Temperature is the degree of heat or cold within a substance or liquid, in this instance water in a waterway.

Guideline values for the temperature of water in a waterway are:

Excellent  < 16º C

Fair              16 to 20º C

Poor         > 20º C

Water temperature has a substantial effect on aquatic life. If the overall temperature of a waterway is altered, a change in the aquatic plants and animals can be expected.

An increase in water temperature reduces the amount of oxygen in the water, making it difficult for fish and invertebrates to breathe. As their physical need for oxygen increases, simultaneously there is a decrease in the amount of oxygen available in the water.

Cold-water fish, such as trout and salmon, are very sensitive to temperature change and if temperature increases above 20º C their bodies suffer stress. New Zealand’s native fish are generally tolerant of temperatures up to about 25º C while some native invertebrates can become stressed when temperatures exceed 18º C.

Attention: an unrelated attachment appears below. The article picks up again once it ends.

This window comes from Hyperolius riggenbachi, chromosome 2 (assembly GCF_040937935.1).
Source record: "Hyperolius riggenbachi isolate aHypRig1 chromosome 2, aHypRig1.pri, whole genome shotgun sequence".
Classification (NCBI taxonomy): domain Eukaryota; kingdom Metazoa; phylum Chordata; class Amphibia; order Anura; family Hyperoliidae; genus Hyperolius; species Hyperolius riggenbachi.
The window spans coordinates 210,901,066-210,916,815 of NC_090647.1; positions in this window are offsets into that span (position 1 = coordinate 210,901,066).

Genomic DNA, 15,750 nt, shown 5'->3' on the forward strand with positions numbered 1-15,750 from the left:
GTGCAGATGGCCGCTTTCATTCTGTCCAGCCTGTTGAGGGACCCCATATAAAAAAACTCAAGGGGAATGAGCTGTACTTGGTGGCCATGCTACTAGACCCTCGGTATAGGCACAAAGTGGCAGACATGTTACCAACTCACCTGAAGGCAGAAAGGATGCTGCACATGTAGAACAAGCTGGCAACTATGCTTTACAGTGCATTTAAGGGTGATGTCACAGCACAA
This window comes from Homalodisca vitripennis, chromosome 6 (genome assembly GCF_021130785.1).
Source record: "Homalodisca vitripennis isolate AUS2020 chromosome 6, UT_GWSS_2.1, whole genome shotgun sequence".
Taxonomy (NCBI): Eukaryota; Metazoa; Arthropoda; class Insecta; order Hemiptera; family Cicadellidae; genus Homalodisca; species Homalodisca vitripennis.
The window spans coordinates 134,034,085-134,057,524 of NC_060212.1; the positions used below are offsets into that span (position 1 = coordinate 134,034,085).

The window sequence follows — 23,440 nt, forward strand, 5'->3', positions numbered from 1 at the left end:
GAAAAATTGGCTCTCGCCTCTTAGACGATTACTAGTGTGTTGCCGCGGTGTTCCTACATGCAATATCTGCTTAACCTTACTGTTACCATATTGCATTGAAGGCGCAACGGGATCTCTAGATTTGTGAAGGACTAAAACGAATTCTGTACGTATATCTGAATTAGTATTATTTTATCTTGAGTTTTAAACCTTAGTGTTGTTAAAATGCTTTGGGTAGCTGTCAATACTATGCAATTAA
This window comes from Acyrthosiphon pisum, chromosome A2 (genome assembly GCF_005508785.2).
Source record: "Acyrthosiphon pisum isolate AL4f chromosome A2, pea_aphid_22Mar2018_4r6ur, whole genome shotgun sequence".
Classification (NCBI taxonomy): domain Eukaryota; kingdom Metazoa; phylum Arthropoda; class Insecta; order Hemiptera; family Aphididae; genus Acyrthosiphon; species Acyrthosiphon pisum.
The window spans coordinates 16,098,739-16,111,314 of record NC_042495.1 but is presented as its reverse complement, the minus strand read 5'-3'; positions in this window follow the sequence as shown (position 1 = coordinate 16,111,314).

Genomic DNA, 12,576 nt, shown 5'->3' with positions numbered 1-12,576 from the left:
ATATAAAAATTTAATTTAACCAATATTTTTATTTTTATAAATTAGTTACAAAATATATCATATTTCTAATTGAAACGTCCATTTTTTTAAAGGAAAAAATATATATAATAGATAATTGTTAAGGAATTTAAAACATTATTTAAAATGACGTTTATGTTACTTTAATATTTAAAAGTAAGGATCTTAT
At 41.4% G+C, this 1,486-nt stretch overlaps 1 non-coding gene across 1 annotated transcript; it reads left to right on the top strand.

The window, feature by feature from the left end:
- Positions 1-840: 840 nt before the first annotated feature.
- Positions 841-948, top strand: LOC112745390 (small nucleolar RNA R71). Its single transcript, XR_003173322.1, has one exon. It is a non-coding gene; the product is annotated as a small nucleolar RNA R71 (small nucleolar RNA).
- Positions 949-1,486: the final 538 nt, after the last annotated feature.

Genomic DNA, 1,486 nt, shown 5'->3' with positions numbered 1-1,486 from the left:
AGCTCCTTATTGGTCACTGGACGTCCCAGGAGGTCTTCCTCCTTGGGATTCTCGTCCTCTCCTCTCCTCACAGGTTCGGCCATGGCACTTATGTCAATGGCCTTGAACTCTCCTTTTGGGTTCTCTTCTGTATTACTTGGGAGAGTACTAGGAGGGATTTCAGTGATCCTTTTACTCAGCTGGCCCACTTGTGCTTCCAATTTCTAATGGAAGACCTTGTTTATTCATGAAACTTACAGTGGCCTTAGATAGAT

Water temperature depends largely on the time of year and on weather conditions although stream type can also contribute. For example, a spring-fed lowland stream, such as the Styx River, experiences reasonably stable temperatures throughout the year compared to streams fed from rainfall and melting snow. Other factors that can affect water temperature include changes in the shape of the stream channel, reduction in overhanging vegetation, diminished water flow, or, alternatively, a discharge into the waterway.

The temperature of the river is a surface reading only. It is calculated using a long mercury thermometer supplied as part of a SHMAK kit. To be able to compare temperature readings over a period of time each reading needs to be taken at approximately the same time of the day.

To obtain a water temperature reading:

  • Place the thermometer in a reasonable depth of water at an undisturbed part of the site, at the edge of the river and leave it in the water until a stable temperature is reached (usually around 1-2 minutes).
  • Take the thermometer out of the river, immediately read the temperature scale, and record the result on the datasheet.

To obtain an air temperature reading:

  • Leave thermometer to reach a stable temperature (about 1 minute) in a shady spot, if possible, off the ground.